Candler Building Amenity Space

Collective Architecture has restored the Candler Building’s historic character while creating a multi-use amenity space for young workers in Baltimore, Maryland.

  • area / size 70,000 sqft
  • Year 2019
  • The Candler Building is one of Baltimore’s iconic structures. Built in 1912, it was once a bottling company and the first headquarters of the United States Social Security Office. Hundreds of other companies have called Candler home through the decades. When American Real Estate Partners hired Collective Architecture in 2018 to design a much-needed renovation, two issues were addressed: creating connectivity between street-level retail and interior public spaces, and restoring the building’s historic character which had been lost over time.

    Collective Architecture re-imaged 70,000 SF of public space including the main and south lobbies, exterior facades, conference center, elevator lobbies, fitness center, corridors, and restrooms. Highlights include: historically-inspired interiors which feature polished concrete, reclaimed wood, exposed brick, period lighting and preserved historic elements; a boutique lobby with experiential areas; collaborative meeting areas; state-of-the-art fitness facility; and direct access to refreshed perimeter retail punctuated with patio seating that opens out onto both Market Place and Pratt Street.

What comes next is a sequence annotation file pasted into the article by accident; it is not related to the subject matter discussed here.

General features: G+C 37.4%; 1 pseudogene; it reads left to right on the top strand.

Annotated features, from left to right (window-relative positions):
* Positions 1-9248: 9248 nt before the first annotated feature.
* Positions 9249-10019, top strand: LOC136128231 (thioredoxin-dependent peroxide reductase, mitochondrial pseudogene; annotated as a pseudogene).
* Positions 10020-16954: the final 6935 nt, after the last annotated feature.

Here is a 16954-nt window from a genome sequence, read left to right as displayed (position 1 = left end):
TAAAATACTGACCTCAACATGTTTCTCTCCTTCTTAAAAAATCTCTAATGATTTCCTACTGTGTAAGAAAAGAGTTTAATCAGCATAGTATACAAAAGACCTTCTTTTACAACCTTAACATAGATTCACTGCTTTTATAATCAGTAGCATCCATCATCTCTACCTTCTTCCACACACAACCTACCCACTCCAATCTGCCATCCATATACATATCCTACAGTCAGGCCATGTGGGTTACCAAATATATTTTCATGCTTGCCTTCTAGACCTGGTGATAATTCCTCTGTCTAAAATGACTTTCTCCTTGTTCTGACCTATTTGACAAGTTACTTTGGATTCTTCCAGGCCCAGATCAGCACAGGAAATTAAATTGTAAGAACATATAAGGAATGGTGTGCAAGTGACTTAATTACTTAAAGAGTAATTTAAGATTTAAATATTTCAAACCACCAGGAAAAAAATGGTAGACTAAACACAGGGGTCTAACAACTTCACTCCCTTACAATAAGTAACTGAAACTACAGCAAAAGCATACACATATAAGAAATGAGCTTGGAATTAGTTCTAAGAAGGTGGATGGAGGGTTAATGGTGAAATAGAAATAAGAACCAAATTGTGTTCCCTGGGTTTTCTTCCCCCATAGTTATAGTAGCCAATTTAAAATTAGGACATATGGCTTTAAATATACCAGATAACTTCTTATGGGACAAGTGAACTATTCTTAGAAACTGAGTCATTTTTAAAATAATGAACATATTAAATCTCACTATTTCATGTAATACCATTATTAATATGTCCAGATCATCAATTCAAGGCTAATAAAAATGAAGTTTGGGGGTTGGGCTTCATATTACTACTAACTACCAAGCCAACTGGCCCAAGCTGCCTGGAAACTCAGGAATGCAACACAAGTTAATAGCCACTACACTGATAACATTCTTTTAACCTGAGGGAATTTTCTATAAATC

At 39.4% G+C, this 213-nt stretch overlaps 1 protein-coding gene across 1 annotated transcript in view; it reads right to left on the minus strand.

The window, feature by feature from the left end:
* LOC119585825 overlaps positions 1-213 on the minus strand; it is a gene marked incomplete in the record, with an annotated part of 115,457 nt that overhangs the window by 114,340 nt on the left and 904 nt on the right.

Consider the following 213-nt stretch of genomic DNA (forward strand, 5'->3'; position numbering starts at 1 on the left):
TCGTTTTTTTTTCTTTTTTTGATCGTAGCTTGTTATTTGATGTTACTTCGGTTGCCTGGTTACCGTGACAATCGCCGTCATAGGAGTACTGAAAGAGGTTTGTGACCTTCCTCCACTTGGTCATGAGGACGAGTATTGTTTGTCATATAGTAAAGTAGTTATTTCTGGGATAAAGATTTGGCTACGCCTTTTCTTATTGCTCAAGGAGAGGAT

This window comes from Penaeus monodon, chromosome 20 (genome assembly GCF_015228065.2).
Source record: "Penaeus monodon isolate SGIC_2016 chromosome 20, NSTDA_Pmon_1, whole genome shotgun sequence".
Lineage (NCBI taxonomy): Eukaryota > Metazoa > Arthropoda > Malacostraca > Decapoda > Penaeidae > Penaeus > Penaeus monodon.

The design team pushed the stairs back and created access to the lobby from the retail spaces. Tenants and restaurant guests now enjoy a comfortable open lounge area. This important space is now activated throughout the day and evening. A conference center which can be configured in various ways is adjacent to the lobby area, providing flexible gathering options for tenants.

    Way-finding throughout the Candler Building tells the story of how industry shaped Baltimore. A Coca-Cola bottling sign highlights the lobby, along with an American flag representing Baltimore’s significance during the colonial era. The reception desk in the main lobby is modeled after a coal cart, since these carts were transported into the Candler Building on tracks providing coal for heat in 1912. An emphasis also was placed on incorporating locally sourced industrial materials throughout the interior.

    Design: Collective Architecture
    Photography: Max Kun Zhang